The French Rendezvous-I

The UK has been like home to me for all these years and I often used to hear anecdotes on the glamour of the South of France from those who has been there. Names often tell us a lot and one need not be an expert on general knowledge to stir up a bright concoction of glitz filled starry images in the mind when the mention of places like Cannes, St. Tropez and Monte Carlo pop up. Yes that’s the French Rivera, the famed millionaire’s pad where money can make you the neighbor of Brangalina or rub shoulders with the super rich Russian Oligarchs. It almost sounds like something out of a James Bond movie and to work in places like that would be; to put it very mildly EXCELLENT.

It was on a crisp and sunny but chilly morning in Scotland when such an opportunity came my way. Well it may not have come exactly from any of those places I had mentioned about earlier but this was the closest I could get. The places was Toulouse, in the South of France, the head quarters of the Airbus, more popularly known as the pink city of France because of the color of its architecture. It was almost a dream come true in terms of the excellent career prospect it brought along and to put a cherry on the top, the pay was excellent as well. However as the initial excitement mellowed down a bit, reality came knocking at my door with the bare facts. UK, as I said before felt like very own. The culture, the infatuation of the British towards Indian food and most importantly, the language are so deeply inter twined in such a way that most Indians who had lived there for some time find it very easy to go about their daily lives in a supposedly Alien country. If heaven is where my real home is in Assam, then this was definitely almost heaven. So by all angles it felt like a huge preposition at that time and if going abroad was a big deal, I was about to go abroad from abroad.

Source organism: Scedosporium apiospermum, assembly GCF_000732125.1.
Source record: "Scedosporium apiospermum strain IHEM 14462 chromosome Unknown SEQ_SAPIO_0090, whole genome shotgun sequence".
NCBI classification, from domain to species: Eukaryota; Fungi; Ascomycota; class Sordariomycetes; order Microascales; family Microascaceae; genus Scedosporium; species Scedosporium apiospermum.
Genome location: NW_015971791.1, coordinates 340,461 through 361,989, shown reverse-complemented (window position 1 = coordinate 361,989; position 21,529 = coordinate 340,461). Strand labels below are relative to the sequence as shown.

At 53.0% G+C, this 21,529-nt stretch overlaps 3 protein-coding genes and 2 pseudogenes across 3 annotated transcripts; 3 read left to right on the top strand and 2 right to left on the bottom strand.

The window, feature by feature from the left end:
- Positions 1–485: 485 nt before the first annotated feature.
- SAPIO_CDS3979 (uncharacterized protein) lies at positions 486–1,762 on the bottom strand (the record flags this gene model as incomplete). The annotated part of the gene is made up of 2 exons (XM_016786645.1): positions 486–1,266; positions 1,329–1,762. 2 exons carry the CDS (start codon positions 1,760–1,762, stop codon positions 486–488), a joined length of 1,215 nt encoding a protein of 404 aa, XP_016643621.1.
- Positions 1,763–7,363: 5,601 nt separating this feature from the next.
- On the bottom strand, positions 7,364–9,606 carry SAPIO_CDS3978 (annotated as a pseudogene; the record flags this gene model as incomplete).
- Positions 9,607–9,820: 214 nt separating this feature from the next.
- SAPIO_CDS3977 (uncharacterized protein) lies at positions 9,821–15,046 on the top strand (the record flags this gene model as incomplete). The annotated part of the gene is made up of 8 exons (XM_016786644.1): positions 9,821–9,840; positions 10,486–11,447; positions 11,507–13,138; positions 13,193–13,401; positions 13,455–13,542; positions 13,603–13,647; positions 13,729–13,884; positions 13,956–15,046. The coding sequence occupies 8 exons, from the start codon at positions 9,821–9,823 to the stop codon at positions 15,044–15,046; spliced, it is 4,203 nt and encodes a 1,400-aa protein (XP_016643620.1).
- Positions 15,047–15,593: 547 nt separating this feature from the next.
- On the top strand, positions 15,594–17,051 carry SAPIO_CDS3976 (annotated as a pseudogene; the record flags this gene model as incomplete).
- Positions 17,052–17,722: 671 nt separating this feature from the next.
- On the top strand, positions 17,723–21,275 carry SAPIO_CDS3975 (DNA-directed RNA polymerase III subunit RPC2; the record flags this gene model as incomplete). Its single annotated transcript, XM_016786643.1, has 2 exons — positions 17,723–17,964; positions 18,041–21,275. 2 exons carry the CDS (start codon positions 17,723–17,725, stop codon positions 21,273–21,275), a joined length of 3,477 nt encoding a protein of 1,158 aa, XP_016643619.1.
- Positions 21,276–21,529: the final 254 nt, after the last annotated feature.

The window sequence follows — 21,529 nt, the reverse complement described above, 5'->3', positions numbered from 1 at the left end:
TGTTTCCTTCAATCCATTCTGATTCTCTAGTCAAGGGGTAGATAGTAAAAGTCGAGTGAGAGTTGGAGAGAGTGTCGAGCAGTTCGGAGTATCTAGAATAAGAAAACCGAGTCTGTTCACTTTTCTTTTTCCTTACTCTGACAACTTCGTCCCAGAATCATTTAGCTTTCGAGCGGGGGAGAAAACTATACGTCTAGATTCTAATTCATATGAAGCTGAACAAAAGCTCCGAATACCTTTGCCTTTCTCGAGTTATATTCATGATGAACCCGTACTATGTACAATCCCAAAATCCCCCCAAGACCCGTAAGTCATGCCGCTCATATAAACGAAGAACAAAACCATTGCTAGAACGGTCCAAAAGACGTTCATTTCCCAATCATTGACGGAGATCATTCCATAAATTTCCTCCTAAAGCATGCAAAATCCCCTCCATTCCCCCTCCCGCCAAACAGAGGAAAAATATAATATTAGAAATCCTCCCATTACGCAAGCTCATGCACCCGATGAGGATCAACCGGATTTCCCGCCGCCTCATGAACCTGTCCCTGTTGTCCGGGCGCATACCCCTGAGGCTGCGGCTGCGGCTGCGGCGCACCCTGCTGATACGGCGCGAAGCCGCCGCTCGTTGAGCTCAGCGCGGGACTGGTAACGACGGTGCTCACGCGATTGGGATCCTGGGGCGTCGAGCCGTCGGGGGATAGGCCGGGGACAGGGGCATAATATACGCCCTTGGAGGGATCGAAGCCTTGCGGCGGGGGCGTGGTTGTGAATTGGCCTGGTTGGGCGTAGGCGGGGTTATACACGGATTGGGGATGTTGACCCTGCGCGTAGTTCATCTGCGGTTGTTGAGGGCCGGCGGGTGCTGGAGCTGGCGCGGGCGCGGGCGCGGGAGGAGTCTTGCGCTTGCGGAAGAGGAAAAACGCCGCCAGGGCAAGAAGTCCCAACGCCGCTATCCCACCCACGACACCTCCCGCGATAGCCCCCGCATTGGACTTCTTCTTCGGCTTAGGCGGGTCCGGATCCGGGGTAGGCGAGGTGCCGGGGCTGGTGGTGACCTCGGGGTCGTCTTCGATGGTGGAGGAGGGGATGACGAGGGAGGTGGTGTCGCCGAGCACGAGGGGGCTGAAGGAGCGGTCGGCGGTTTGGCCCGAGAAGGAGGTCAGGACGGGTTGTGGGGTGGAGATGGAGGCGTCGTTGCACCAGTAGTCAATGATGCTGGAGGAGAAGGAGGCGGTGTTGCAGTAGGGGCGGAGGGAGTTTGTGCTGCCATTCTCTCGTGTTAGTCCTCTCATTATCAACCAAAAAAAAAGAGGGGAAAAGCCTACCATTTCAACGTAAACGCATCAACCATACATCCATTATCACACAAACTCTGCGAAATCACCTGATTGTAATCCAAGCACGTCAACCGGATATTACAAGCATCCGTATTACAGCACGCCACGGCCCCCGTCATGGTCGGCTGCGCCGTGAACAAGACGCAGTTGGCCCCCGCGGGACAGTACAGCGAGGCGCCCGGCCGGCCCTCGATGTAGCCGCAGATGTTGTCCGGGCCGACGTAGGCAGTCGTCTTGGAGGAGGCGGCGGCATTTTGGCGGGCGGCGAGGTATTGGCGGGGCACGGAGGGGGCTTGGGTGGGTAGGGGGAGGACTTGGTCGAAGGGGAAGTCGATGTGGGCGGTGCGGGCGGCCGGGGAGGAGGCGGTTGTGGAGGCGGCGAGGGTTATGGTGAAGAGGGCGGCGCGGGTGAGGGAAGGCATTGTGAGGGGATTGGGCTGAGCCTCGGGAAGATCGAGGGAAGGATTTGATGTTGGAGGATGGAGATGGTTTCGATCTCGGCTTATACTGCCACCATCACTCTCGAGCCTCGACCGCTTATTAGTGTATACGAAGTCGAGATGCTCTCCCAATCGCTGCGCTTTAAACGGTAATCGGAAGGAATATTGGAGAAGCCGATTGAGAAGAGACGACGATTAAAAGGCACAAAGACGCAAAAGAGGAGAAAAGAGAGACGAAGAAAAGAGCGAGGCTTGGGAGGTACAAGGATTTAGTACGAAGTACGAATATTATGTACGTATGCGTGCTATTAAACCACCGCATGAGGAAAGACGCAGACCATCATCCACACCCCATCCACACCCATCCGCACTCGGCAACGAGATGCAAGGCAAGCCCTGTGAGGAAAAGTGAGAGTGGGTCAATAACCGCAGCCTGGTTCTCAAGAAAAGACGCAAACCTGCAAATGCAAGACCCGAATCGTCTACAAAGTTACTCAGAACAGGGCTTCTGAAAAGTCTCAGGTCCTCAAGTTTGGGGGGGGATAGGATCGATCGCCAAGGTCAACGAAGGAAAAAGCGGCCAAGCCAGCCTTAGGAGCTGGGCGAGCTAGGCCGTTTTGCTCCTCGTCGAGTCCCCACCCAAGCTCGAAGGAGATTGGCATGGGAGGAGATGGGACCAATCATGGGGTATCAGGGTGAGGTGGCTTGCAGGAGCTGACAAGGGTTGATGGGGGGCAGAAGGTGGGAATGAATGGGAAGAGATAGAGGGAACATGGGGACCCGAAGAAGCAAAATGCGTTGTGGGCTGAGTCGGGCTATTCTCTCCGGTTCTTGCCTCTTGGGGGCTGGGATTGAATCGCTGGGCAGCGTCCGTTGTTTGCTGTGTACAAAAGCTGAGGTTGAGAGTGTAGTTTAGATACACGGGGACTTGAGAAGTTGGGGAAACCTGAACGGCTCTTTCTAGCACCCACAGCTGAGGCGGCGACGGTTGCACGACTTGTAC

However I did what I did and since this article is called the French rendezvous there are no marks for guessing what I did. I lived in France for a year and it had been quite a journey in my life, before I moved on to greener pastures. Today, if not all, I wish to share some of those sights sounds and moments with you. I came to Toulouse to work as a Bioinformatician, which was a supposedly a prestigious position. Basically I am a Veterinarian by profession but ever since I came to the UK for my masters in Bioinformatics my life has been all about genes and DNA and computers. When I first came to the UK to study, some one very modest told me that I will learn only 20 percent in the university and the rest of it, the big chunk of 80 percent, will come from my experiences. I am referring to the cab driver who brought me to my university accommodation after I landed. Even since, that has been the fact and it was no different in France.


Let us talk about Toulouse first and then I will take you to Luchon, a mountainous hamlet nestled deep in the snow capped Pyrenees and a picturesque French village called Clarcq where I spend a night with the family of one by best French friend.
Toulouse lies in South west France and I would argue in favor of the fact that its position is very coveted. If you love the mountains the grand Pyrenees are just one and half hours drive away and if it is the sea that really lifts your spirit that’s roughly two hours drive as well. The choice does not end there as Toulouse lies half-way between the Atlantic Ocean and the Mediterranean Sea meaning the calm and relaxing waters of the Mediterranean for faint hearted souls like me and boisterous surfs of the Atlantic on the west for the more adventure minded. Toulouse is the 4th largest city of France after Paris, Lyon and Marseilles and is a major hub of the European aerospace industry. Also home to the largest space centre in Europe, popularly known as CNES, the city is perhaps more famous for being the head quarters of AIRBUS and more recently the assembly point of the famed AIRBUS A380, the largest airliner in the world. My excursion to the AIRBUS A380 assembly unit was quite over-whelming and all the adjectives that came to my mind to glorify the structure were about size, and on a massive scale. It is said that during summer the assembly building sometimes form its own cloud as the roof is so high up. But then again its purpose is equally massive. The AIRBUS A380 carries 850 passengers which is about 35 percent more than any other jumbo jet. Its wings are so massive that 70 family cars can be parked on each. It’s the only airline that has got passenger seats on both the upper and lower decks along the entire length of the fuselage, that’s almost 164 feet long. The engineers here have really thought big and that too, very very literally. As for me I just had an ice cream and a fantastic French crepe at the AIRBUS café after the tour slowly letting out the fizz from my inflated experience and returned to my real world of modest sizes.

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